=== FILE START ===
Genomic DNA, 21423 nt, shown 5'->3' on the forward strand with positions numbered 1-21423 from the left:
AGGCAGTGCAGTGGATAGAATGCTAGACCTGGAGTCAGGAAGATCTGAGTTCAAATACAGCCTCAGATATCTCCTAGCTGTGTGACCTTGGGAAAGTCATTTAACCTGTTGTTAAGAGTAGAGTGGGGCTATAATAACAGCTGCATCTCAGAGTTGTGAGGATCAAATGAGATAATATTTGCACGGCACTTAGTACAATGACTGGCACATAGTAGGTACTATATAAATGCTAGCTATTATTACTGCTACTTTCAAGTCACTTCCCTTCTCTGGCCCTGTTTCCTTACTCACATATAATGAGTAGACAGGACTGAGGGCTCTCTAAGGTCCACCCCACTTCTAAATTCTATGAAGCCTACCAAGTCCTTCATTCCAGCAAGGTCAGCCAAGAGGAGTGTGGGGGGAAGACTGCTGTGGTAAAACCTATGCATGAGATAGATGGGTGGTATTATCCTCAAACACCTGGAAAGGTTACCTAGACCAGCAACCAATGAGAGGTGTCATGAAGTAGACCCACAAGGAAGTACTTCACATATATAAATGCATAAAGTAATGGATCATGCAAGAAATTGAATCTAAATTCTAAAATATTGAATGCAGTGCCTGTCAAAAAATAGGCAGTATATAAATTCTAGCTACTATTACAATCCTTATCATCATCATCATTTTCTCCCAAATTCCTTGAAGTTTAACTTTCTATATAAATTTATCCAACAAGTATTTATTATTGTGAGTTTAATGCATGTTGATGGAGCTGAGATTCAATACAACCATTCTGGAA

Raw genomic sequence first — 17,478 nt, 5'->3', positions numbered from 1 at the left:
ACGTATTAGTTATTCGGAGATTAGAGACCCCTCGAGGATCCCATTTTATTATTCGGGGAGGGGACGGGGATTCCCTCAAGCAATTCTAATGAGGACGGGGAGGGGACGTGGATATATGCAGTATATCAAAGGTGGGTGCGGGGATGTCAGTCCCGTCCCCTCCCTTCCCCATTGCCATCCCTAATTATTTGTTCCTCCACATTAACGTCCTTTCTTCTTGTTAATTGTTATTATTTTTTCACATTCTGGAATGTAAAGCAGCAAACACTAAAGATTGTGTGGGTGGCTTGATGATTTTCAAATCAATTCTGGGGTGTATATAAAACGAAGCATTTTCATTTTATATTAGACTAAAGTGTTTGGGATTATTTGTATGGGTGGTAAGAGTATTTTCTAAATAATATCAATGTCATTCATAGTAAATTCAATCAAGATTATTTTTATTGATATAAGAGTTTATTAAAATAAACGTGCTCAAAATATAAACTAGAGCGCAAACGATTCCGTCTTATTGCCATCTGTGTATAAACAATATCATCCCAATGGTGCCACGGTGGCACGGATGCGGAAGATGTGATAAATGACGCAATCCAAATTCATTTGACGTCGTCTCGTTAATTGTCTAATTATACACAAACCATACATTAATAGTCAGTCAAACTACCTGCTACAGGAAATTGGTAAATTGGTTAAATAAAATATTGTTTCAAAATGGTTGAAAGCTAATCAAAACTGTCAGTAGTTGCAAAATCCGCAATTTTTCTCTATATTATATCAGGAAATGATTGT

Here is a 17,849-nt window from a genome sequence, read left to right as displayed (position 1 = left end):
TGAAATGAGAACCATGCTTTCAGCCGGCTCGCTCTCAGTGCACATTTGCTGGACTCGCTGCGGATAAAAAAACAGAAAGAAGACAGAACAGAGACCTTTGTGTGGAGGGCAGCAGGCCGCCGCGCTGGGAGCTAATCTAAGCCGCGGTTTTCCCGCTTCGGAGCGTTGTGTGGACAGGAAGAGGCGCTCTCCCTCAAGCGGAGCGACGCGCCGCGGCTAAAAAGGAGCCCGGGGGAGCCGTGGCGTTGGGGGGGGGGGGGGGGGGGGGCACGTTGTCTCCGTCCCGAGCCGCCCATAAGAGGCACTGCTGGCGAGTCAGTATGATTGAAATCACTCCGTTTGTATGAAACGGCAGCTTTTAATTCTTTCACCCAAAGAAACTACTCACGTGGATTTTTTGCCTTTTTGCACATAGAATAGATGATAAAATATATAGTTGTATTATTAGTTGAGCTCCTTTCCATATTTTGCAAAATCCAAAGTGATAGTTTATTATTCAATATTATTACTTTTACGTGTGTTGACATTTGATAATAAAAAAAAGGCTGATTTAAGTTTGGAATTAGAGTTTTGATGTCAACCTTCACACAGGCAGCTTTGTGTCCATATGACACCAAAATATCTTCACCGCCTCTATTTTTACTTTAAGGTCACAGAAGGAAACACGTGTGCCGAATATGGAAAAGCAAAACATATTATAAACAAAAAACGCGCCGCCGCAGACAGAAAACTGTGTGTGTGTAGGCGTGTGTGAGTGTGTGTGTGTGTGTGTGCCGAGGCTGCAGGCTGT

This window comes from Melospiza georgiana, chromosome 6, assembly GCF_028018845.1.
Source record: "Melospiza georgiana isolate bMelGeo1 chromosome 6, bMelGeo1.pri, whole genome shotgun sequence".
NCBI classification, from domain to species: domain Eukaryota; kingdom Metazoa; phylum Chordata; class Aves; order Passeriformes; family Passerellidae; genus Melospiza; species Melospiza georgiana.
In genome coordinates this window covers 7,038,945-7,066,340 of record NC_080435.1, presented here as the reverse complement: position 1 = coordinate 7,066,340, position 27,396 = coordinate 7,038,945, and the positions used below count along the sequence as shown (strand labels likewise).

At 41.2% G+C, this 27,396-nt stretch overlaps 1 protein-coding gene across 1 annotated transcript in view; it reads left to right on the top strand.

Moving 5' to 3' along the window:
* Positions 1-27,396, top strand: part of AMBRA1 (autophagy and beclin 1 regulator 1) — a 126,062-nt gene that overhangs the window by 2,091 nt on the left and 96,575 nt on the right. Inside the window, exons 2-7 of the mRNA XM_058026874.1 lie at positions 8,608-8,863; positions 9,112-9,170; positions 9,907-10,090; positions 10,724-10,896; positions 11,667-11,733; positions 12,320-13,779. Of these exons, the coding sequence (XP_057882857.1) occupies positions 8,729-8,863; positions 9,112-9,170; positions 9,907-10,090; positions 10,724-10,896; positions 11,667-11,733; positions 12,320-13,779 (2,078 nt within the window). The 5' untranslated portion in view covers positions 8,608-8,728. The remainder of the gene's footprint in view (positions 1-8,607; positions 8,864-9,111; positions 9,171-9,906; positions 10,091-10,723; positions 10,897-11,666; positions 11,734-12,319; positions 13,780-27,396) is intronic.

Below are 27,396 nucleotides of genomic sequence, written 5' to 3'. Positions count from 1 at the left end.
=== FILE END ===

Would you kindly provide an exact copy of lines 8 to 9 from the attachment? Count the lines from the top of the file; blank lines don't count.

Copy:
Source record: "Melospiza georgiana isolate bMelGeo1 chromosome 6, bMelGeo1.pri, whole genome shotgun sequence".
NCBI classification, from domain to species: domain Eukaryota; kingdom Metazoa; phylum Chordata; class Aves; order Passeriformes; family Passerellidae; genus Melospiza; species Melospiza georgiana.